In fact, Blighter was the first e-scanning ground surveillance radar capable of detecting ‘crawlers’ through the combination of static e-scanning radar beams, micro-Doppler signal processing and Frequency Modulated Continuous Wave (FMCW) technology.
Blighter radars are also capable of detecting individuals at up to 9.5 miles (15.5 km); a necessary requirement for border security in environments such as deserts and plains. Generally speaking, the European border security can prove more challenging due to the prevalence of forests and valleys, and in the US, detection of ‘crawlers’ is of great importance. Blighter radars even have a proven capability to detect a person belly-crawling or rolling across a monitored border security zone.
Augmenting this detection of ground targets with strategic long-range capability was then followed by searching for long range targets such as aircraft hundreds of miles away. Then came the drones, and with them came the shift of surveillance targets from a two-dimensional flat plane into a three-dimensional volume.
The threat landscape is more complex than ever as drones become more accessible, have longer range, fly faster, higher and with greater payload capacity. This complexity has only increased as commercial drones have become more prevalent in cross-border activities such as medical and consumer deliveries as well as use in agriculture.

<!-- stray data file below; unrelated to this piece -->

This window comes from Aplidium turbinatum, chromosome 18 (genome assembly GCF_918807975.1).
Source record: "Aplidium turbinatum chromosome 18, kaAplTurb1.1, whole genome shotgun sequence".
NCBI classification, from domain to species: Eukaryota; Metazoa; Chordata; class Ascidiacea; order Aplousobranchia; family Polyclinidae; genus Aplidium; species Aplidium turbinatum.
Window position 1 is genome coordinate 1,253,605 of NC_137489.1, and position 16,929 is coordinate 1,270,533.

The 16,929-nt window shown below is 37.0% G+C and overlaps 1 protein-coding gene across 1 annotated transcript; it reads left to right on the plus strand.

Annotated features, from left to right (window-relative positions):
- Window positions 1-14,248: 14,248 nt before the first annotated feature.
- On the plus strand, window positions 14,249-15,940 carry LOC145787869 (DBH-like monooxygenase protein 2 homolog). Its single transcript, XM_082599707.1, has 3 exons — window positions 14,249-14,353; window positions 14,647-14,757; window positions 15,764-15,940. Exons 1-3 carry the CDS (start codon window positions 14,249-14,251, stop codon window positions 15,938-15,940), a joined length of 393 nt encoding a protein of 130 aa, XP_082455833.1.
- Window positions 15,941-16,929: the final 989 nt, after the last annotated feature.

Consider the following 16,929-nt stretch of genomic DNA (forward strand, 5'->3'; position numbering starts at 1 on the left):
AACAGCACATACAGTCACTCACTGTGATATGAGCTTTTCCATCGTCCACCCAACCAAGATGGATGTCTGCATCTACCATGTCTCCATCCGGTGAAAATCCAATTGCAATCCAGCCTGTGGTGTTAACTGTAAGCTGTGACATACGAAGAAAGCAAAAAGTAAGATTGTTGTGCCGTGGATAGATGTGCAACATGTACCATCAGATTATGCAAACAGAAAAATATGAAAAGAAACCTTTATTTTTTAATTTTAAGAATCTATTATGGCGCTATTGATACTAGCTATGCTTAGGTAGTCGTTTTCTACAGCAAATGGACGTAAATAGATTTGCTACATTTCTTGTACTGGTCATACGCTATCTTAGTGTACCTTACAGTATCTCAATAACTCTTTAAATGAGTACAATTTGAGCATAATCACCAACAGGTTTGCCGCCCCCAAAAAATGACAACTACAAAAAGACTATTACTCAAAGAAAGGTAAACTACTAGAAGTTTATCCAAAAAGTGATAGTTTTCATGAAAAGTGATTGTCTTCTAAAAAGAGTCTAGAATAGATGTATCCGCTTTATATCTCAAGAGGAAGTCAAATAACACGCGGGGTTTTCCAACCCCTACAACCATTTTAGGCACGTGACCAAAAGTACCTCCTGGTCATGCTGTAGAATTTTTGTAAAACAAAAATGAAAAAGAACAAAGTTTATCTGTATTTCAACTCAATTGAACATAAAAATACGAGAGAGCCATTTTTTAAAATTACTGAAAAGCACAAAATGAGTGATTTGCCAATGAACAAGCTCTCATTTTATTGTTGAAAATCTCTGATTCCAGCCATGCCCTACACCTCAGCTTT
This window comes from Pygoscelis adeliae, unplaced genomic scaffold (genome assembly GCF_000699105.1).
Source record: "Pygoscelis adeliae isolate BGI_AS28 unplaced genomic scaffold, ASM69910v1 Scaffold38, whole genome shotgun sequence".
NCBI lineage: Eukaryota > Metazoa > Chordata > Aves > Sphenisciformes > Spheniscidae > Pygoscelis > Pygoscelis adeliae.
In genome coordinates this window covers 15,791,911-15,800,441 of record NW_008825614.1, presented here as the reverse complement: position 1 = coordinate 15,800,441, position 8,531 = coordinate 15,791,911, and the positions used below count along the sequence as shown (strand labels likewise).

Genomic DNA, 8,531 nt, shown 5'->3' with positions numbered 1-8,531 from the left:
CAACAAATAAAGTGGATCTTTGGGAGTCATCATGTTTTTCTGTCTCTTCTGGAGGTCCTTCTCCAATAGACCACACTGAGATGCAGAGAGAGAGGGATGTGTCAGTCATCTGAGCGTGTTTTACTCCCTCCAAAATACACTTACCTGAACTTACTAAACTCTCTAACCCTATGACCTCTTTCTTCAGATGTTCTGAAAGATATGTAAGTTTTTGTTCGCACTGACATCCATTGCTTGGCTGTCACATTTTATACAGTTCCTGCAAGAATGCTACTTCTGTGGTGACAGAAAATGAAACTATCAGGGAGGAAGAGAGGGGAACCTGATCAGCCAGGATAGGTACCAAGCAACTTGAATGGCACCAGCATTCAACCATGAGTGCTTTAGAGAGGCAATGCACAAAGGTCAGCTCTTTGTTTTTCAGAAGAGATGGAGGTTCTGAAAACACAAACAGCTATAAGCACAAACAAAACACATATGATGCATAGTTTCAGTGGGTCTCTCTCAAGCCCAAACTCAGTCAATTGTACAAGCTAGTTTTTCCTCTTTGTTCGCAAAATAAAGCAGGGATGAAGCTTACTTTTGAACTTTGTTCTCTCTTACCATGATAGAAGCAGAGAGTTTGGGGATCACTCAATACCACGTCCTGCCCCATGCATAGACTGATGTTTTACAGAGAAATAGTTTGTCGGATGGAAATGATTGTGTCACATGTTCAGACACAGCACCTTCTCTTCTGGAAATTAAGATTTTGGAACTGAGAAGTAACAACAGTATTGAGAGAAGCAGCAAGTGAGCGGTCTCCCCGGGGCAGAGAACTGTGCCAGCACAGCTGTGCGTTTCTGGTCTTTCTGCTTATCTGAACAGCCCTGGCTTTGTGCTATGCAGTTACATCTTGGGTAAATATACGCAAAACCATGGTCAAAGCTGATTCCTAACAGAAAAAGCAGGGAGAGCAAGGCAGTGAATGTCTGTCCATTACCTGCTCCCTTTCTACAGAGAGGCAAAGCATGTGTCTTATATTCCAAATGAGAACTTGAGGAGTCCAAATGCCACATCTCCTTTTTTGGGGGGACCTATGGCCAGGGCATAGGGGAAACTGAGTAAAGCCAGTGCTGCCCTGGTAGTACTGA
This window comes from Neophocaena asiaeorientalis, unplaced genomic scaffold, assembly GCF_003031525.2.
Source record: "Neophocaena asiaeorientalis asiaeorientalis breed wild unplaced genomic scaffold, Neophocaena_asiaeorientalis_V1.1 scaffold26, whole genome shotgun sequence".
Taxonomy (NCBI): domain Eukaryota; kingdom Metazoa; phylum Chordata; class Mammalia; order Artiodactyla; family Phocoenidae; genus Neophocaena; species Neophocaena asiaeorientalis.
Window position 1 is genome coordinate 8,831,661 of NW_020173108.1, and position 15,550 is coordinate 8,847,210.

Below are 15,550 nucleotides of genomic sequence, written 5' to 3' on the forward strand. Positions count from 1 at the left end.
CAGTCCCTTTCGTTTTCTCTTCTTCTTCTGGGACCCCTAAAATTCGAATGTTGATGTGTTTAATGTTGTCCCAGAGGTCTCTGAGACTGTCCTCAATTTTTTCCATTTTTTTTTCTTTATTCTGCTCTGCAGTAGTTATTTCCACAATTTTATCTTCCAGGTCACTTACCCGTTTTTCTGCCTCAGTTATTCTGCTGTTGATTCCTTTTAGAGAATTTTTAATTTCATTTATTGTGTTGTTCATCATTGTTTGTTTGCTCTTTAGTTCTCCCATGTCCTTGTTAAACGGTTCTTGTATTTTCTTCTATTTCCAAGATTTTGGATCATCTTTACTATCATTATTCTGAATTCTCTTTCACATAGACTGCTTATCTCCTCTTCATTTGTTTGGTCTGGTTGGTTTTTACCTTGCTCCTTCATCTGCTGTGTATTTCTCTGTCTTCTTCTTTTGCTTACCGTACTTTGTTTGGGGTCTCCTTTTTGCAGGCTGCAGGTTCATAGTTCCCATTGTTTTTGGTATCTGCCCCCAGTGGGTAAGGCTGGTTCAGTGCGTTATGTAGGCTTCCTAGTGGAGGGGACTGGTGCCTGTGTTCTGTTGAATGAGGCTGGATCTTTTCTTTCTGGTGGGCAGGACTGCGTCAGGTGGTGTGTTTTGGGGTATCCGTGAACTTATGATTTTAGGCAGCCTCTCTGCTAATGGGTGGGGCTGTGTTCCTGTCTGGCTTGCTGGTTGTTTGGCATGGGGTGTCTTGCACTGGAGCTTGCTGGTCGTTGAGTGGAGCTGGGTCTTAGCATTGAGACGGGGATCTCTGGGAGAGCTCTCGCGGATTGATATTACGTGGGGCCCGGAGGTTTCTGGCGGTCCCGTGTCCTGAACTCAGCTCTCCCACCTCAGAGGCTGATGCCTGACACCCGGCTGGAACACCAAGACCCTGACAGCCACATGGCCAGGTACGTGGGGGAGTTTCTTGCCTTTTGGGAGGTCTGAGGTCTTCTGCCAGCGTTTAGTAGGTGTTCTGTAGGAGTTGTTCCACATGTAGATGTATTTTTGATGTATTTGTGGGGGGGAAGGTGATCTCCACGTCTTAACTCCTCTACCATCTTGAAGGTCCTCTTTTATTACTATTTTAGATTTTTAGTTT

How are Blighter radars providing C-UAS support for Ukrainian forces?
Last summer we supplied a significant number of our A422 radars as part of a Counter-UAS capability deployed to support Ukraine in the ongoing conflict with Russia. The A422 is a medium-range air security military radar capable of detecting and reporting covert airborne and ground-based targets at a distance of up to 20 kilometres. Designed to detect and report micro, mini or standard drone types, the A422 has unsurpassed clutter suppression for near horizon, urban and shoreline operations.
It also offers moving target detection and machine learning classification to aid long range vision for a 180-degree field of view and is ideally suited to low, slow and small targets. These low, slow and small drones are typical of the ones used in modern conflict, often starting out as commercial hobby drones which have been reconfigured to carry an ISR payload or ordnance.
Given their size and narrow radar cross-section, these UAVs are notoriously difficult to detect, but the A422 is optimised for the detection of such platforms, using D3 (Digital Drone Detection) technology which enables them to extract the tiny radar reflections from modern plastic-bodied UAVs even when flying close to the ground or in proximity to buildings where clutter reflections are relatively large. The Ku-band operating frequency used by the A422 is ideally suited to detecting the small structures used to create compact UAVs.
We cannot state where the A422s are deployed or how they are being used, but we are proud to play our part in the broad package of military support that the UK is providing.
This article was originally published in the February 2023 edition of International Security Journal. To read your FREE digital edition, click here.